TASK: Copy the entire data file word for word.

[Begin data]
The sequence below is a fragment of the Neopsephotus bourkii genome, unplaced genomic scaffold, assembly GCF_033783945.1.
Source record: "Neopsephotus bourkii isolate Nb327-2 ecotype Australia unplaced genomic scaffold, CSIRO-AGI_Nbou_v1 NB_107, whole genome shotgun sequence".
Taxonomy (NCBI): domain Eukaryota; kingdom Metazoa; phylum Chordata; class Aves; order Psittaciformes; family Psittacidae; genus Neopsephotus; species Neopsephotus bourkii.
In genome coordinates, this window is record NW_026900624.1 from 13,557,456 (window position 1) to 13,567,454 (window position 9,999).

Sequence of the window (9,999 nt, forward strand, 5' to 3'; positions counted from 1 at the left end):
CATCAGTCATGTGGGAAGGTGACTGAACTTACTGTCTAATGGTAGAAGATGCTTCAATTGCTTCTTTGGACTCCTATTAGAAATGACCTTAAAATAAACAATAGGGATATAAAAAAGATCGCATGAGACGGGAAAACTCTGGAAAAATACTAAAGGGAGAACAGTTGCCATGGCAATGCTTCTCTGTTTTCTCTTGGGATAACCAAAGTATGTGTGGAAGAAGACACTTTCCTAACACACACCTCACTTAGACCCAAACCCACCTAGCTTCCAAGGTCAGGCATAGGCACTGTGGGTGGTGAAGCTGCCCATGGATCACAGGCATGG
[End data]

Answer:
The sequence below is a fragment of the Neopsephotus bourkii genome, unplaced genomic scaffold, assembly GCF_033783945.1.
Source record: "Neopsephotus bourkii isolate Nb327-2 ecotype Australia unplaced genomic scaffold, CSIRO-AGI_Nbou_v1 NB_107, whole genome shotgun sequence".
Taxonomy (NCBI): domain Eukaryota; kingdom Metazoa; phylum Chordata; class Aves; order Psittaciformes; family Psittacidae; genus Neopsephotus; species Neopsephotus bourkii.
In genome coordinates, this window is record NW_026900624.1 from 13,557,456 (window position 1) to 13,567,454 (window position 9,999).

Sequence of the window (9,999 nt, forward strand, 5' to 3'; positions counted from 1 at the left end):
CATCAGTCATGTGGGAAGGTGACTGAACTTACTGTCTAATGGTAGAAGATGCTTCAATTGCTTCTTTGGACTCCTATTAGAAATGACCTTAAAATAAACAATAGGGATATAAAAAAGATCGCATGAGACGGGAAAACTCTGGAAAAATACTAAAGGGAGAACAGTTGCCATGGCAATGCTTCTCTGTTTTCTCTTGGGATAACCAAAGTATGTGTGGAAGAAGACACTTTCCTAACACACACCTCACTTAGACCCAAACCCACCTAGCTTCCAAGGTCAGGCATAGGCACTGTGGGTGGTGAAGCTGCCCATGGATCACAGGCATGG